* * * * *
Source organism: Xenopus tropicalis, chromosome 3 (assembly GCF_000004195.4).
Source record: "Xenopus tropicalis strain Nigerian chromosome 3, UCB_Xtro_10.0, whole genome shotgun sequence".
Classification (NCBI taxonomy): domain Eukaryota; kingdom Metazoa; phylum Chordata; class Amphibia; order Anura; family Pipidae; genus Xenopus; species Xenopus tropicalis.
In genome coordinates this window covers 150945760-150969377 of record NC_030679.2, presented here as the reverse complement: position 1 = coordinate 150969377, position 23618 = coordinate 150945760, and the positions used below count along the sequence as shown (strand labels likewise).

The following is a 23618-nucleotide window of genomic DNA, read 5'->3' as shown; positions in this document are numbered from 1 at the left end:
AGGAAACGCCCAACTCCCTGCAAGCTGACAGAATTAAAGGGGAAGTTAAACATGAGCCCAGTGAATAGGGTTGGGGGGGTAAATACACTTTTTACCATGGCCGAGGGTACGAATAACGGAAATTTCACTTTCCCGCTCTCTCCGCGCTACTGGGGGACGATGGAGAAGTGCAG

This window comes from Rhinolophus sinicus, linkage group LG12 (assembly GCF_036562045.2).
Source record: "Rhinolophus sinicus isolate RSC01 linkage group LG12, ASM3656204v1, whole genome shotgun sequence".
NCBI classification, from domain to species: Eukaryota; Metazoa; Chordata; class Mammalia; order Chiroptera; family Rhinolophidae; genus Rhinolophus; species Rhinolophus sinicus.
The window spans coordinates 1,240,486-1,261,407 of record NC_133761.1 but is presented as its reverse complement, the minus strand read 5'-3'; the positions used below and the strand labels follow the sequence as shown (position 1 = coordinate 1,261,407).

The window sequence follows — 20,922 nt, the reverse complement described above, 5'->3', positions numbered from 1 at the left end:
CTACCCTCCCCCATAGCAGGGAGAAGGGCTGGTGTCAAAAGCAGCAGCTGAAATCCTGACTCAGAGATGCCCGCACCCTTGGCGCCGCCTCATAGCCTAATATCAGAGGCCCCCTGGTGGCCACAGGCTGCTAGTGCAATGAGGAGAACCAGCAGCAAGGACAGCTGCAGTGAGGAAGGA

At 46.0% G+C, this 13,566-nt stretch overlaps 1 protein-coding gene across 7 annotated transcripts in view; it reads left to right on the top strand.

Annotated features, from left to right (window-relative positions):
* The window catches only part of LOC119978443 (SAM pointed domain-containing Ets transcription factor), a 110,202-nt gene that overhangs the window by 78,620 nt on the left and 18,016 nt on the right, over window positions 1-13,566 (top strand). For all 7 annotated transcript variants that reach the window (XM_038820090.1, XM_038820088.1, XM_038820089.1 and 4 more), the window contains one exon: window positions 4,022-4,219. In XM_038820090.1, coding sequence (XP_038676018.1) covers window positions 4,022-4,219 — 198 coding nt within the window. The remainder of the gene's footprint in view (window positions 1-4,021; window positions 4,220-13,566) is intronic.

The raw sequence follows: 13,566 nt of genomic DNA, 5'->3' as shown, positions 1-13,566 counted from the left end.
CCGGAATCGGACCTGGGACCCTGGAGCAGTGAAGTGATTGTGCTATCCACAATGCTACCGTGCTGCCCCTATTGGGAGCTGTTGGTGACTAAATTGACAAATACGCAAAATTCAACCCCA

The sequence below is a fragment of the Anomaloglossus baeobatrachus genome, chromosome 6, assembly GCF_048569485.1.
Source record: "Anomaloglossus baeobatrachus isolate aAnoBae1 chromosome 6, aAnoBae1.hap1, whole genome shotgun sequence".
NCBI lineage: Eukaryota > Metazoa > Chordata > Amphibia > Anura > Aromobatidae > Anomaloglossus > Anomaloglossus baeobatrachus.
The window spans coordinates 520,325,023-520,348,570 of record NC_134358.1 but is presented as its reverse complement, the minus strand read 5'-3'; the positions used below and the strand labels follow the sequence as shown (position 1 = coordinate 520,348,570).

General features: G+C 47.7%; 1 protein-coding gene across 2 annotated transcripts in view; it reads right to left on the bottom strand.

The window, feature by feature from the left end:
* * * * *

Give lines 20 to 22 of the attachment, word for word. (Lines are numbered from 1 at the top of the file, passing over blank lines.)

NCBI lineage: Eukaryota > Metazoa > Chordata > Amphibia > Anura > Aromobatidae > Anomaloglossus > Anomaloglossus baeobatrachus.
The window spans coordinates 520,325,023-520,348,570 of record NC_134358.1 but is presented as its reverse complement, the minus strand read 5'-3'; the positions used below and the strand labels follow the sequence as shown (position 1 = coordinate 520,348,570).

General features: G+C 47.7%; 1 protein-coding gene across 2 annotated transcripts in view; it reads right to left on the bottom strand.